Just yesterday the settlement agreement entered into by Penn National and the city of Columbus back in May appeared to be off. Federal Judge Gregory Frost had imposed a July 19 deadline to agree to the terms of the settlement. There were two roadblocks. The original casino site in the Arena District had to be sold for at least $11 million and the lawsuits between Penn National and The Dispatch Printing Company had to be settled. Nationwide Realty Investors admitted they had been in discussions with Penn National about purchasing the Arena District site but no deal was struck. The Dispatch Printing Company had agreed to drop all legal claims, but Penn National wanted a guarantee that the publisher would not interfere any further with the construction of the casino.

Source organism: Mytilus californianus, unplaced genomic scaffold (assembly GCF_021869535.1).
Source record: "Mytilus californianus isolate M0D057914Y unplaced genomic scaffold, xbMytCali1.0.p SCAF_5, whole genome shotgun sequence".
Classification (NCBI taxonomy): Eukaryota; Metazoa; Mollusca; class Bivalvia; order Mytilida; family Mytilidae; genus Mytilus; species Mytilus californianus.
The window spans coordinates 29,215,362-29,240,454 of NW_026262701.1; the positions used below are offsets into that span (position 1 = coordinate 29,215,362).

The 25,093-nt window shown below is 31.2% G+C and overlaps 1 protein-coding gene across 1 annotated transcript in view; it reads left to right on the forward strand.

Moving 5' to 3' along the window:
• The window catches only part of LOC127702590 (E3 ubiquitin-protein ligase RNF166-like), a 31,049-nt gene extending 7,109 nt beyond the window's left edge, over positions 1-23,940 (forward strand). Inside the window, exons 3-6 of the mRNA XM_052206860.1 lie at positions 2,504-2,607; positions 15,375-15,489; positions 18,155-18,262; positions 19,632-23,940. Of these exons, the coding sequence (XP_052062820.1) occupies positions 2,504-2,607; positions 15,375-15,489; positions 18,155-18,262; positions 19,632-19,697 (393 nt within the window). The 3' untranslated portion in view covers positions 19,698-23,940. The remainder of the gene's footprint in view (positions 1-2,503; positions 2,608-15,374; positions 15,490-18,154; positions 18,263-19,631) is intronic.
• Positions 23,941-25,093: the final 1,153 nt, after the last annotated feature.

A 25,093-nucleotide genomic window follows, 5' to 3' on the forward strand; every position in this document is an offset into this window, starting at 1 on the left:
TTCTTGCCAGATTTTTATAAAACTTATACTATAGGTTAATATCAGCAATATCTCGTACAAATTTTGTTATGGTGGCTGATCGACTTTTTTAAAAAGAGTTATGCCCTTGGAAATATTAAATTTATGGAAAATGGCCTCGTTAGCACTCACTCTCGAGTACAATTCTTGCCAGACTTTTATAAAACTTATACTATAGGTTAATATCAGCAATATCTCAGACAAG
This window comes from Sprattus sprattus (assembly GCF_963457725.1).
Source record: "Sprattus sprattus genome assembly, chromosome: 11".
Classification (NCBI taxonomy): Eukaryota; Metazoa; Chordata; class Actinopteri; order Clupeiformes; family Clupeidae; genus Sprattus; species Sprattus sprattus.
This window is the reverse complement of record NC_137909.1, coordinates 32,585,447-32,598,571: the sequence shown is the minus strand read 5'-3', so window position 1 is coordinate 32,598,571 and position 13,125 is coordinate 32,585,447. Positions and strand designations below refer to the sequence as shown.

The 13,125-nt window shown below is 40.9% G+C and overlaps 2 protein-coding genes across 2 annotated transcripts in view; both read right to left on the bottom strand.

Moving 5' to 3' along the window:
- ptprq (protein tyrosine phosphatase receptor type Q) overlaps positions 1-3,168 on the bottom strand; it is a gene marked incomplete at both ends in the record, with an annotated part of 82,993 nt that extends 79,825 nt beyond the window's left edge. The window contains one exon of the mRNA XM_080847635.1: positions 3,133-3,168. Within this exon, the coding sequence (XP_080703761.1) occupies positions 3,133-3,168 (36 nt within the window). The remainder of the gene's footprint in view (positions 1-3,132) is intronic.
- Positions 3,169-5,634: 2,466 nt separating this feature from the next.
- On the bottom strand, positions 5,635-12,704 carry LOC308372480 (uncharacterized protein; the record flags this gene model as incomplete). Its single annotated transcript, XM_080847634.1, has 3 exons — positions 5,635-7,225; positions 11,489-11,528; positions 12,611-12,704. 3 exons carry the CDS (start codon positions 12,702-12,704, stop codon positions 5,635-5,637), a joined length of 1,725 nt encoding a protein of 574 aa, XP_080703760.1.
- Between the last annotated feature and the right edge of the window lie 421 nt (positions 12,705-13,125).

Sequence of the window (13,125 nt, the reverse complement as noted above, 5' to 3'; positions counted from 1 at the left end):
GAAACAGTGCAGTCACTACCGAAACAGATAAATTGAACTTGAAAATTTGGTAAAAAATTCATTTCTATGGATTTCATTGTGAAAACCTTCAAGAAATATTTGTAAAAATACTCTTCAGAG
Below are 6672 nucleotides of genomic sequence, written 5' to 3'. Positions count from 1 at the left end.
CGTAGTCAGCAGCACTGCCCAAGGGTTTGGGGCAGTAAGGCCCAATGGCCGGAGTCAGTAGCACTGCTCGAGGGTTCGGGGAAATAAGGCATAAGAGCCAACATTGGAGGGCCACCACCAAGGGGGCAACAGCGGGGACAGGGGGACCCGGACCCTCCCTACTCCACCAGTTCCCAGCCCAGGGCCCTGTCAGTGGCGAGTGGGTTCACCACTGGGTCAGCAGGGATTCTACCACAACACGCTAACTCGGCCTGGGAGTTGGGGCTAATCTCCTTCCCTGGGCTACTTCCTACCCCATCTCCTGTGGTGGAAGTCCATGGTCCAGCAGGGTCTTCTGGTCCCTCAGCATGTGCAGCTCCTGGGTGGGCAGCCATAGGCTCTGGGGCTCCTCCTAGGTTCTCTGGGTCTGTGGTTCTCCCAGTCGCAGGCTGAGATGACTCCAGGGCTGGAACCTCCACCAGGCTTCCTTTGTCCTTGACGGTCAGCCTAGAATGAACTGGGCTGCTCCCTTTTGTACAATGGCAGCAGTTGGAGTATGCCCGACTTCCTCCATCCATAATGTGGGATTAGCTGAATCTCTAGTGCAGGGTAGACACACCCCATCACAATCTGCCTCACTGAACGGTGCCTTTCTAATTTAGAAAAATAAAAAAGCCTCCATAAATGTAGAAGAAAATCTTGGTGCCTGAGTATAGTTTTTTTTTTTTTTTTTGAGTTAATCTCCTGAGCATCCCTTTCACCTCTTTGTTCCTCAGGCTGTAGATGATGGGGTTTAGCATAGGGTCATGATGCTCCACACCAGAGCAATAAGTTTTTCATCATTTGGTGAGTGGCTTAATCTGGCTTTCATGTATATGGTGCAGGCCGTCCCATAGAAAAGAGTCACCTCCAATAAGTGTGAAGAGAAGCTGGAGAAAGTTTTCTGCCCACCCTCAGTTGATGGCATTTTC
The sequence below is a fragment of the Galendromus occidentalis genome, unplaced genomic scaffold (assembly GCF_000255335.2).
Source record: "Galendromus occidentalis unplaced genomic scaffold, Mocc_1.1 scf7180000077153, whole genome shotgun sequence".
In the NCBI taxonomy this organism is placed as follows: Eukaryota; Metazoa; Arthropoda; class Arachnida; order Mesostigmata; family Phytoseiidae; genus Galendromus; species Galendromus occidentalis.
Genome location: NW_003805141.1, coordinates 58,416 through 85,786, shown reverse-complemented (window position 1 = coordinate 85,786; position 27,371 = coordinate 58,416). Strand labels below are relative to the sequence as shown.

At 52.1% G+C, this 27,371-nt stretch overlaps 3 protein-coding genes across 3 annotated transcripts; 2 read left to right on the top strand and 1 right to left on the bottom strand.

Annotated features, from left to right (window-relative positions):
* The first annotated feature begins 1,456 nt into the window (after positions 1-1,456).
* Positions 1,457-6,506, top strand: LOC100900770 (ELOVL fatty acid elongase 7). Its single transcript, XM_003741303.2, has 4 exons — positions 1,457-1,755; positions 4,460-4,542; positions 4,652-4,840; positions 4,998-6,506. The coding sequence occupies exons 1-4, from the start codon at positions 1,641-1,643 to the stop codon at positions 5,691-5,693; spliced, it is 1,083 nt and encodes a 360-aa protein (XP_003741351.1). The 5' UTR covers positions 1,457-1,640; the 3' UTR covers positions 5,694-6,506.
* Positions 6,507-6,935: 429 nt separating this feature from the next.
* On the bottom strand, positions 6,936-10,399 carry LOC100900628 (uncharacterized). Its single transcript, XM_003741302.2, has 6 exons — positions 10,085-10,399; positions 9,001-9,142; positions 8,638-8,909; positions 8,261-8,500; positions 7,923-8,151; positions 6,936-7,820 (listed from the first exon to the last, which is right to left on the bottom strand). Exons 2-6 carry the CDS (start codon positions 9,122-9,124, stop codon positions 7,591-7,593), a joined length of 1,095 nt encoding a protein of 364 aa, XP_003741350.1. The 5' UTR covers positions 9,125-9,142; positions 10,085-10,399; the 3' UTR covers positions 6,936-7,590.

With the deal appearing dead, what it meant was that the casino had no water and sewer service and the federal lawsuit filed by Penn National against Columbus and Franklin County was again open.
But this morning Penn National said they had agreed in principle to a settlement with Columbus that would drop the lawsuit, annex the casino site into the city and secure water and sewer services. Penn National is expected to petition for annexation on Friday. City Council would vote on Monday to verify water and sewer services can be provided to the casino site. A vote by Franklin County commissioners and a final vote by City Council will take place over the next several weeks. Penn National still expects to open the Columbus casino in the fourth quarter of 2012.
In other news, the Casino Control Commission has agreed to keep private the salaries of casino operators and other top employees making more than $150,000.